After my adventures with Chris, I had a trip to Edinburgh, Scotland. While I would have preferred to have returned to France and picked up with my freelance work, I didn’t have a choice. My visa to stay in France expired at the end of May, so I had to leave the Schengen Zone and return to France as a tourist for the summer. If I didn’t leave the Schengen, a massive administrative nightmare would ensure, on both the French and the American sides. In order to try and prevent this catastrophe, I decided to willingly leave the Schengen. However, most of the countries which are not a part of the Schengen are very expensive countries to visit. The last couple of times I’ve had to leave the Schengen, I went to London. As awesome as London is, I was ready for a change. I began researching other countries that are not part of the Schengen. Many countries were possibilities at the beginning, but there were a few characteristics that set Edinburgh, Scotland apart from the others:

  • There is a zoo with pandas
  • There are several acclaimed vegetarian restaurants
  • There are castles
  • There are beautiful landscapes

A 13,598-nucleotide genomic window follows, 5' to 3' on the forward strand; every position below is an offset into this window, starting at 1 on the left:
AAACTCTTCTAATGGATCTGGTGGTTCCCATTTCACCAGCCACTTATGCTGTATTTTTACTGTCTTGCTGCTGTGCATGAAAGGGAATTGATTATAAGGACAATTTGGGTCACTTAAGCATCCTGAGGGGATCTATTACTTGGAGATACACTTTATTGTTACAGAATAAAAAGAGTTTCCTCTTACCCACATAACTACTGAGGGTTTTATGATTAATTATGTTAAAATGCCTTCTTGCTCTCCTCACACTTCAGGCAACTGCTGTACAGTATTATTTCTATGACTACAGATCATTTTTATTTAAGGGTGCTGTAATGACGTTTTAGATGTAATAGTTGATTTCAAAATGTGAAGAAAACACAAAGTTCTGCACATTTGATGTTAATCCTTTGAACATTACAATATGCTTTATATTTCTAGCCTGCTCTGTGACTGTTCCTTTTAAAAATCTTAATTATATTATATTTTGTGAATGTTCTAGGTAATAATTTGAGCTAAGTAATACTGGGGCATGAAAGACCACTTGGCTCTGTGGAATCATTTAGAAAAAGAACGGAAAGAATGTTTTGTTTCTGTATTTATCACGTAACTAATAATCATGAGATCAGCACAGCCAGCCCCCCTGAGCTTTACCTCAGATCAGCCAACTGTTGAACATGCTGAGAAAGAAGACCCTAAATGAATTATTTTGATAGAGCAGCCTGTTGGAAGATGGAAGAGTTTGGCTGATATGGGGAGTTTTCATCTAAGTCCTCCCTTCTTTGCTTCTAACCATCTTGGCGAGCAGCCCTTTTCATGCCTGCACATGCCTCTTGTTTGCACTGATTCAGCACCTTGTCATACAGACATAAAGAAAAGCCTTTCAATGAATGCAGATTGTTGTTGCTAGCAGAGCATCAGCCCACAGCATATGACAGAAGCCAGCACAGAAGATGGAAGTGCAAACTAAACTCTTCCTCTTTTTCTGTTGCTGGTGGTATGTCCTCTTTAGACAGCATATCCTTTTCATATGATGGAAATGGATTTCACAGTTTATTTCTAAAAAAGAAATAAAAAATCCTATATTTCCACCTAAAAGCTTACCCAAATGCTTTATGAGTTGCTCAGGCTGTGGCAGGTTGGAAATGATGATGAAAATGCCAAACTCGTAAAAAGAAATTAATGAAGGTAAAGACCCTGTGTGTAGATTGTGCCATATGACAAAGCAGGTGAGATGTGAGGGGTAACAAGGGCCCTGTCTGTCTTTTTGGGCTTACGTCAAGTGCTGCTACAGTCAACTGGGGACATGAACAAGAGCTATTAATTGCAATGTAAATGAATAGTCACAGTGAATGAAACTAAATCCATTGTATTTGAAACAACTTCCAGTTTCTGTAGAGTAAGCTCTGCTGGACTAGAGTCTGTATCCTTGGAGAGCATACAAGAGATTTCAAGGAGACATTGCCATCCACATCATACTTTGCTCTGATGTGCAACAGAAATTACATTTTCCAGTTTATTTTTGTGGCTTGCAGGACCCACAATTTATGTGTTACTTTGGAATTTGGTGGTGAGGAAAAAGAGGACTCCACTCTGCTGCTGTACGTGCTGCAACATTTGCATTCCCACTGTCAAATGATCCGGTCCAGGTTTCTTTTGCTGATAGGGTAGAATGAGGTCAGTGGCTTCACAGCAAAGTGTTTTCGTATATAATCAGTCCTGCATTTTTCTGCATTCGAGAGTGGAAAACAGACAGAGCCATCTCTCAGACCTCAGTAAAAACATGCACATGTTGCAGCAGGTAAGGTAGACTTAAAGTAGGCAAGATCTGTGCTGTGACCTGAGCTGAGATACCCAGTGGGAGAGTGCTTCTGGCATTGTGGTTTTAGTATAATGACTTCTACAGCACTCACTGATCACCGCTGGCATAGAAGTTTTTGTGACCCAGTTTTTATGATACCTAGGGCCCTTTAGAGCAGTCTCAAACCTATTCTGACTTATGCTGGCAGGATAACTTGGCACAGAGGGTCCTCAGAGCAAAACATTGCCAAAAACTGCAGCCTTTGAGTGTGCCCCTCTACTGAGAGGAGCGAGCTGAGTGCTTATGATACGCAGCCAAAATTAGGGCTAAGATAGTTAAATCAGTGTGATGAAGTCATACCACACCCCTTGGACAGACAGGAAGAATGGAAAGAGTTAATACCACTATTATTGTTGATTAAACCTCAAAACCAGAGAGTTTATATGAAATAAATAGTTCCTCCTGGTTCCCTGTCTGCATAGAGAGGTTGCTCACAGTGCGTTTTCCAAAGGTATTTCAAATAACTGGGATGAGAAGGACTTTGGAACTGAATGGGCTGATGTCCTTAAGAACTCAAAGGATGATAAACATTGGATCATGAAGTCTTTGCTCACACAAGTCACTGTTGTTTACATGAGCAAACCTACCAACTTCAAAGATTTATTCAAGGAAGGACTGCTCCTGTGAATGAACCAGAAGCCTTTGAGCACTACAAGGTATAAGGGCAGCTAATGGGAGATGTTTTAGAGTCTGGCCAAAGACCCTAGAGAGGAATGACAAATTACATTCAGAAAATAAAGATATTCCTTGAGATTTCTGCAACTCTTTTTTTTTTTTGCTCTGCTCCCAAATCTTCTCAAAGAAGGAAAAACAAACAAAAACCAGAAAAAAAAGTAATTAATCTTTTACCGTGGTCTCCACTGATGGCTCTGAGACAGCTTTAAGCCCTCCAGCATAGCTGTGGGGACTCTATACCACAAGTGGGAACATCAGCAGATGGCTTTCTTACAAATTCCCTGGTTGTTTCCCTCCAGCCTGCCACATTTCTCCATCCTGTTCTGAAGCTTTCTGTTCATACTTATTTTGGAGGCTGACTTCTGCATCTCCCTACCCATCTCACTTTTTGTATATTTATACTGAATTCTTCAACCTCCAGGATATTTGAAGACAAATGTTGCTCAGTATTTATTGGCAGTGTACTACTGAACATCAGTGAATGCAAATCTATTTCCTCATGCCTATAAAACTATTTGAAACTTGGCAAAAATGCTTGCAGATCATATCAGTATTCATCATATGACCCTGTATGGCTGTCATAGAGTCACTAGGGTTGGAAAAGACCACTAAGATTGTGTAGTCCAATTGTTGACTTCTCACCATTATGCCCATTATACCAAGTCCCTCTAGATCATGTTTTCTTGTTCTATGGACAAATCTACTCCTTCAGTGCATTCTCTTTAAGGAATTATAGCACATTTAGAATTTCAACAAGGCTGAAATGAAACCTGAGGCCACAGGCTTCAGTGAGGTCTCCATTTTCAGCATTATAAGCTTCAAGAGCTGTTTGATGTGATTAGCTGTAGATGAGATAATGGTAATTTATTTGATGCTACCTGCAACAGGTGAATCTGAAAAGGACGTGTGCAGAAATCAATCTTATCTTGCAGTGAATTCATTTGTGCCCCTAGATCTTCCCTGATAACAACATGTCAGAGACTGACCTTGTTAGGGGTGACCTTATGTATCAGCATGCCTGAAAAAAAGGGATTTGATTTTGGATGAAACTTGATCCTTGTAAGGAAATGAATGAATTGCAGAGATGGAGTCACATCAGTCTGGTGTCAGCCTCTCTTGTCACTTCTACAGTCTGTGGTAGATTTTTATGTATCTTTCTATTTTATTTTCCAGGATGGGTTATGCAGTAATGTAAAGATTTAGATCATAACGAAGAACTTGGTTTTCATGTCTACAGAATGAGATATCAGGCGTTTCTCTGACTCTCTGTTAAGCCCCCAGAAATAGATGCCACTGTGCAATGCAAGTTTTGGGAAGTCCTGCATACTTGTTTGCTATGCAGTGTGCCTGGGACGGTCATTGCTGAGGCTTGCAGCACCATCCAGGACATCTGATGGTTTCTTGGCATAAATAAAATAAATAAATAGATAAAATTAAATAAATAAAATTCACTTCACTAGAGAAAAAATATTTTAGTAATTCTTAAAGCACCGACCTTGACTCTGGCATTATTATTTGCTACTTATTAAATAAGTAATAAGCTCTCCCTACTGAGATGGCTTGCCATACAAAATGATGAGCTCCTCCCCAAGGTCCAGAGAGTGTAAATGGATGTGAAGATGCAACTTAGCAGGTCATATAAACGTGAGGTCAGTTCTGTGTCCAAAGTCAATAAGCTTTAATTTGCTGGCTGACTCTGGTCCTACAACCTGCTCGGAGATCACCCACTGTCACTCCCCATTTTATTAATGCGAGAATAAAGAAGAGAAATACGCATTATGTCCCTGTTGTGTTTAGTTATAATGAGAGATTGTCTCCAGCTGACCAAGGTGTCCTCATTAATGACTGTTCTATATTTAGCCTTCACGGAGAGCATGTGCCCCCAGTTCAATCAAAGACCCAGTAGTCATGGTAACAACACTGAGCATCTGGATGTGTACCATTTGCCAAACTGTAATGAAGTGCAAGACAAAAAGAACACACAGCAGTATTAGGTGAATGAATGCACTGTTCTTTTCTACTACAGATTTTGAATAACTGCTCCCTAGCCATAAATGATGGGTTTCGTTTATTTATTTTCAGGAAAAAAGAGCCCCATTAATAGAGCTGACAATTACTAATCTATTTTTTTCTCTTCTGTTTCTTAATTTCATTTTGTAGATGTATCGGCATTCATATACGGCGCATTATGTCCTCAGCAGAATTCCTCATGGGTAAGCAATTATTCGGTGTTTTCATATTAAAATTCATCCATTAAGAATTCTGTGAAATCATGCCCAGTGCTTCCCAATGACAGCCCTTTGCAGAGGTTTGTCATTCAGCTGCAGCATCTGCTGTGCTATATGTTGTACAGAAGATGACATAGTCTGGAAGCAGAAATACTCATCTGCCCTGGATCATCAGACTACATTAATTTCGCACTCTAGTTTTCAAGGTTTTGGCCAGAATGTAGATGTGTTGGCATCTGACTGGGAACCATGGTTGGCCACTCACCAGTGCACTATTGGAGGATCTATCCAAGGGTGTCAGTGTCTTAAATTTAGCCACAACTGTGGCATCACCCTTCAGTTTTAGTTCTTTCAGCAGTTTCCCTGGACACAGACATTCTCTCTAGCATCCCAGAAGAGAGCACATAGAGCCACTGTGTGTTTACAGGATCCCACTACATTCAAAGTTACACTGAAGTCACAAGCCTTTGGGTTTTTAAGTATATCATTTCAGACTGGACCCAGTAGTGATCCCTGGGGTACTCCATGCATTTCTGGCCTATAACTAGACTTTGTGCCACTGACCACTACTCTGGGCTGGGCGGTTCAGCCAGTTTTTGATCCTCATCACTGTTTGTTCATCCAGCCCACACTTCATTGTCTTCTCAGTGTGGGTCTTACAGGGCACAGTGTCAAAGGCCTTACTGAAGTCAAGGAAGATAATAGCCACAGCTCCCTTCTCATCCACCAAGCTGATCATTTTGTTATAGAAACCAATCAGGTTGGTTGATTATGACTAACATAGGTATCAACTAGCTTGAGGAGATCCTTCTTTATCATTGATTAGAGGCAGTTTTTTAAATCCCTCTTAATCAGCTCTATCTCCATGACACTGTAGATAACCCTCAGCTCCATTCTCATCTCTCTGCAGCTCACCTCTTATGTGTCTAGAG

Coming at the end of a week long adventure throughout Europe I was not feeling my best. The night before my flight to Edinburgh I tripped on a curb, twisted my ankle, and scraped my knee pretty badly. I felt like I was falling apart! I decided to push through the pain and tiredness and make the best of this new journey. Going through customs in the UK was a nightmare, as always. They asked me questions I had never been asked before–what are the credit limits on my credit cards, what are ALL of the places I’ll be visiting while in Edinburgh, and then the usual questions. While I understand being cautious, it was quite a different (more intense) experience than I’ve had while going through border patrol in any other country.

DSCF5495When I finally made it to Edinburgh, the first thing I noticed was how friendly and helpful everyone was being. I don’t know if living in France has jaded my perspective, but the people in Scotland seemed genuinely happy and willing to help in any way they could. I was able to take the tram from the airport to my hotel, which was very convenient. I arrived mid-afternoon in downtown Edinburgh and promptly checked into my hotel. I really just wanted to drop off my bags and begin exploring the city. My hotel was perfectly located–at the end of the tram line, next to Calton Hill. The hotel was very clean and modern with average-sized rooms (by European standards). It was perfect for me. I dropped all my things off in my room and set off to find the Scott Monument in the Princes Street Gardens. The monument was impressive from the ground, but it was possible to climb to the top. This was a major accomplishment for me, as it was a very windy day, so at the top of the monument I felt like I was going to be blown away. The views were spectacular and made me very eager to continue exploring this city.